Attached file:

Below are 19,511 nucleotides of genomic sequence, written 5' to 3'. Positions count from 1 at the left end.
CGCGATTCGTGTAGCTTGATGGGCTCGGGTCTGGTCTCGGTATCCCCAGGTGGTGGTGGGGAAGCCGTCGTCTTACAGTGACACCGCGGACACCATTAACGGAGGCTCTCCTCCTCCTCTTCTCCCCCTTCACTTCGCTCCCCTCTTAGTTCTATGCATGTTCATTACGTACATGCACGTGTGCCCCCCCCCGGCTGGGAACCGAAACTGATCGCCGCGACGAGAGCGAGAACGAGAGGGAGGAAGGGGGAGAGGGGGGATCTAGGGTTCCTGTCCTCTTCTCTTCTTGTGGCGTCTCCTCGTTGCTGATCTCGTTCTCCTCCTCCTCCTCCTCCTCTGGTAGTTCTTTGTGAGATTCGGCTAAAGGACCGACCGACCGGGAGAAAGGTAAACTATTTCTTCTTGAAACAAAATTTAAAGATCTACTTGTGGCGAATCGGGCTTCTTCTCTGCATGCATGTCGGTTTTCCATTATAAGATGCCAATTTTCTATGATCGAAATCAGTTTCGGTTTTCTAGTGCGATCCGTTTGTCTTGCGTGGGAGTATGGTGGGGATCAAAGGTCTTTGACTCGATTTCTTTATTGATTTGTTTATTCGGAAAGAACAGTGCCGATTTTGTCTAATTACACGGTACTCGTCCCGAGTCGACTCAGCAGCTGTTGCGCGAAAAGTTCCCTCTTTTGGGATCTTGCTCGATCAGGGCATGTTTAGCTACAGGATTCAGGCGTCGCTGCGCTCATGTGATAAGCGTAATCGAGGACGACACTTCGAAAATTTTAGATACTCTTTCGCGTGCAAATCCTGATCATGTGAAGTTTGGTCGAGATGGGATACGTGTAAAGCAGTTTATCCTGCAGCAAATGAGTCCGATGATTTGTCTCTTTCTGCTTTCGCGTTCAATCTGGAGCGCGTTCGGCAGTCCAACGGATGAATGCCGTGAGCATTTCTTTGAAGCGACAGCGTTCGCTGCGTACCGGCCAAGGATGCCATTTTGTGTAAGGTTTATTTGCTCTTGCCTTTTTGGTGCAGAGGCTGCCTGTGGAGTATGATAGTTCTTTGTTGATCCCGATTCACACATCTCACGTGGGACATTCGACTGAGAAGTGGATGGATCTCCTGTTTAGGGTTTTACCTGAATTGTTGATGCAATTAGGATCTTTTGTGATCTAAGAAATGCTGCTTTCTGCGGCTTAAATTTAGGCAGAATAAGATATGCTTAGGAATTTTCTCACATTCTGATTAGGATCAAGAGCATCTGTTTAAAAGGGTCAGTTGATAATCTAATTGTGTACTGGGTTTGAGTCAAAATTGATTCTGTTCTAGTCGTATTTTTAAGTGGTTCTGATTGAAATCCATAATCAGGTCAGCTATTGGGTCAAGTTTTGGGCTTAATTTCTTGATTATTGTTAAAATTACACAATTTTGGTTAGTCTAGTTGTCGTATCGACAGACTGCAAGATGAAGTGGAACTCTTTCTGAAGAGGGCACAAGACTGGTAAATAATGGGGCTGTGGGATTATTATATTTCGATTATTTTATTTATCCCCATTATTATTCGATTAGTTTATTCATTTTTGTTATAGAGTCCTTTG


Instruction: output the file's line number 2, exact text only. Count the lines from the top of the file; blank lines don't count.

CGCGATTCGTGTAGCTTGATGGGCTCGGGTCTGGTCTCGGTATCCCCAGGTGGTGGTGGGGAAGCCGTCGTCTTACAGTGACACCGCGGACACCATTAACGGAGGCTCTCCTCCTCCTCTTCTCCCCCTTCACTTCGCTCCCCTCTTAGTTCTATGCATGTTCATTACGTACATGCACGTGTGCCCCCCCCCGGCTGGGAACCGAAACTGATCGCCGCGACGAGAGCGAGAACGAGAGGGAGGAAGGGGGAGAGGGGGGATCTAGGGTTCCTGTCCTCTTCTCTTCTTGTGGCGTCTCCTCGTTGCTGATCTCGTTCTCCTCCTCCTCCTCCTCCTCTGGTAGTTCTTTGTGAGATTCGGCTAAAGGACCGACCGACCGGGAGAAAGGTAAACTATTTCTTCTTGAAACAAAATTTAAAGATCTACTTGTGGCGAATCGGGCTTCTTCTCTGCATGCATGTCGGTTTTCCATTATAAGATGCCAATTTTCTATGATCGAAATCAGTTTCGGTTTTCTAGTGCGATCCGTTTGTCTTGCGTGGGAGTATGGTGGGGATCAAAGGTCTTTGACTCGATTTCTTTATTGATTTGTTTATTCGGAAAGAACAGTGCCGATTTTGTCTAATTACACGGTACTCGTCCCGAGTCGACTCAGCAGCTGTTGCGCGAAAAGTTCCCTCTTTTGGGATCTTGCTCGATCAGGGCATGTTTAGCTACAGGATTCAGGCGTCGCTGCGCTCATGTGATAAGCGTAATCGAGGACGACACTTCGAAAATTTTAGATACTCTTTCGCGTGCAAATCCTGATCATGTGAAGTTTGGTCGAGATGGGATACGTGTAAAGCAGTTTATCCTGCAGCAAATGAGTCCGATGATTTGTCTCTTTCTGCTTTCGCGTTCAATCTGGAGCGCGTTCGGCAGTCCAACGGATGAATGCCGTGAGCATTTCTTTGAAGCGACAGCGTTCGCTGCGTACCGGCCAAGGATGCCATTTTGTGTAAGGTTTATTTGCTCTTGCCTTTTTGGTGCAGAGGCTGCCTGTGGAGTATGATAGTTCTTTGTTGATCCCGATTCACACATCTCACGTGGGACATTCGACTGAGAAGTGGATGGATCTCCTGTTTAGGGTTTTACCTGAATTGTTGATGCAATTAGGATCTTTTGTGATCTAAGAAATGCTGCTTTCTGCGGCTTAAATTTAGGCAGAATAAGATATGCTTAGGAATTTTCTCACATTCTGATTAGGATCAAGAGCATCTGTTTAAAAGGGTCAGTTGATAATCTAATTGTGTACTGGGTTTGAGTCAAAATTGATTCTGTTCTAGTCGTATTTTTAAGTGGTTCTGATTGAAATCCATAATCAGGTCAGCTATTGGGTCAAGTTTTGGGCTTAATTTCTTGATTATTGTTAAAATTACACAATTTTGGTTAGTCTAGTTGTCGTATCGACAGACTGCAAGATGAAGTGGAACTCTTTCTGAAGAGGGCACAAGACTGGTAAATAATGGGGCTGTGGGATTATTATATTTCGATTATTTTATTTATCCCCATTATTATTCGATTAGTTTATTCATTTTTGTTATAGAGTCCTTTG